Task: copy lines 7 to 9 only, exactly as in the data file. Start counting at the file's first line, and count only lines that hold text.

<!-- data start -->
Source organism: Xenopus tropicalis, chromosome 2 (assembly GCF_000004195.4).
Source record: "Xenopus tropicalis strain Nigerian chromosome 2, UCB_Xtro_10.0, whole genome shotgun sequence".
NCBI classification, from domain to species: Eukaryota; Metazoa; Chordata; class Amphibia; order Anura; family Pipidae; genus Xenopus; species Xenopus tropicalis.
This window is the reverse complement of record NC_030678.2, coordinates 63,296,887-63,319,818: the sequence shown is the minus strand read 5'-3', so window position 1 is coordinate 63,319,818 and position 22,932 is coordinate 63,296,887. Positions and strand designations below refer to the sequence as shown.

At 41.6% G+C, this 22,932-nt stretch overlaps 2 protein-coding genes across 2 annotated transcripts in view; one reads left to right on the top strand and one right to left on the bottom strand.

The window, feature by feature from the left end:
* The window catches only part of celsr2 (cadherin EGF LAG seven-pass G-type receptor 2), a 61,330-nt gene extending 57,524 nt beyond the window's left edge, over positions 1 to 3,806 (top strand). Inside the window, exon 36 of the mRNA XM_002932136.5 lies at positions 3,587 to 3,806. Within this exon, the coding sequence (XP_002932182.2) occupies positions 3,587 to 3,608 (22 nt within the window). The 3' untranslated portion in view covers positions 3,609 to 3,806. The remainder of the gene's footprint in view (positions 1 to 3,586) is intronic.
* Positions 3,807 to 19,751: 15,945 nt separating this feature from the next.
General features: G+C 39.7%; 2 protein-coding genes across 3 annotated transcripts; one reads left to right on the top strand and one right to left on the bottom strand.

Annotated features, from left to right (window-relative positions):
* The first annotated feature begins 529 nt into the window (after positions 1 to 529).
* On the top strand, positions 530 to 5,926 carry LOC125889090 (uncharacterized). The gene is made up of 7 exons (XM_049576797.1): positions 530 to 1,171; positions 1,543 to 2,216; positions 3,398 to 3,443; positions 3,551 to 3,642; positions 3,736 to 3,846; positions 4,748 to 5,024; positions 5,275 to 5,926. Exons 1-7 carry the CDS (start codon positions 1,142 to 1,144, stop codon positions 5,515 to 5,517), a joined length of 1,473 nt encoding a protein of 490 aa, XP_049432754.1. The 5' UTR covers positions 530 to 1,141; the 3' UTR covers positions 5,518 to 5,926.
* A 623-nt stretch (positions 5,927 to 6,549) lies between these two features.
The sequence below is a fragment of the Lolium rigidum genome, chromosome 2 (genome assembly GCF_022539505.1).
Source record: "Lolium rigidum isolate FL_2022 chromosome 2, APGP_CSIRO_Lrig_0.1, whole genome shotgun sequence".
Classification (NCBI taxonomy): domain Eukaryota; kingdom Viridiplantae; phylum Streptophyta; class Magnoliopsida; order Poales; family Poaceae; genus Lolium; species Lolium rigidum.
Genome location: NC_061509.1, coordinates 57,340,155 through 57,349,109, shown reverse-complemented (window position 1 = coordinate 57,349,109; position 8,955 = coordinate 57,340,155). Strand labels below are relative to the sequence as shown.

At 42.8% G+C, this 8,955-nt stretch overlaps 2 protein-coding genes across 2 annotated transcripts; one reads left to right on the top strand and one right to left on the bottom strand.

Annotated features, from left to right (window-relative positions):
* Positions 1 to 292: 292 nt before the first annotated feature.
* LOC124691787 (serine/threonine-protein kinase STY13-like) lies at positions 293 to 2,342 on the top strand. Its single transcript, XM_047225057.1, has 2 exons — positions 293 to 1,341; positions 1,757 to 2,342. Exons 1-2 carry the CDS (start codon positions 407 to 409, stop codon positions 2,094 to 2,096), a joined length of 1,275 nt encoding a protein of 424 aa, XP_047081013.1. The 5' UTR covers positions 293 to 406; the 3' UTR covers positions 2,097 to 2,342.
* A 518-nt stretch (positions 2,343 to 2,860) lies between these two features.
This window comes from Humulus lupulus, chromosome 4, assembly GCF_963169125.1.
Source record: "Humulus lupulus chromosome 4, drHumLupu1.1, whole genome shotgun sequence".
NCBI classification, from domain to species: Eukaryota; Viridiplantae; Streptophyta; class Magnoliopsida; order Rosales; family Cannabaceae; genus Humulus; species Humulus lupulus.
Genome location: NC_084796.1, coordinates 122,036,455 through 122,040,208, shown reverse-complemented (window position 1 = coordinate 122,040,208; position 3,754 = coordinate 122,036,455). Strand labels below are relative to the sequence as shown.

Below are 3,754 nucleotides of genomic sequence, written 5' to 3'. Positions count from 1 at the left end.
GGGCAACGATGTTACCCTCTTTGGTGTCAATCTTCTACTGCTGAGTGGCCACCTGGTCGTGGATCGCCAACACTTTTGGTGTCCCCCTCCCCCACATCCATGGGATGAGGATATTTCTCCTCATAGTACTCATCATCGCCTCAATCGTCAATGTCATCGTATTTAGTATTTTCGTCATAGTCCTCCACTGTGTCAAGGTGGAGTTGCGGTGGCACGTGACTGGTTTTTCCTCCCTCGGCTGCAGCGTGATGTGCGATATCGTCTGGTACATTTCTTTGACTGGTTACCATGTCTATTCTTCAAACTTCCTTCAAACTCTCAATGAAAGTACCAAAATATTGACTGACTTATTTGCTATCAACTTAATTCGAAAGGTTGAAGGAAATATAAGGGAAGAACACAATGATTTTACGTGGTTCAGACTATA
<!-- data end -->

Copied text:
* The window catches only part of celsr2 (cadherin EGF LAG seven-pass G-type receptor 2), a 61,330-nt gene extending 57,524 nt beyond the window's left edge, over positions 1 to 3,806 (top strand). Inside the window, exon 36 of the mRNA XM_002932136.5 lies at positions 3,587 to 3,806. Within this exon, the coding sequence (XP_002932182.2) occupies positions 3,587 to 3,608 (22 nt within the window). The 3' untranslated portion in view covers positions 3,609 to 3,806. The remainder of the gene's footprint in view (positions 1 to 3,586) is intronic.
* Positions 3,807 to 19,751: 15,945 nt separating this feature from the next.
General features: G+C 39.7%; 2 protein-coding genes across 3 annotated transcripts; one reads left to right on the top strand and one right to left on the bottom strand.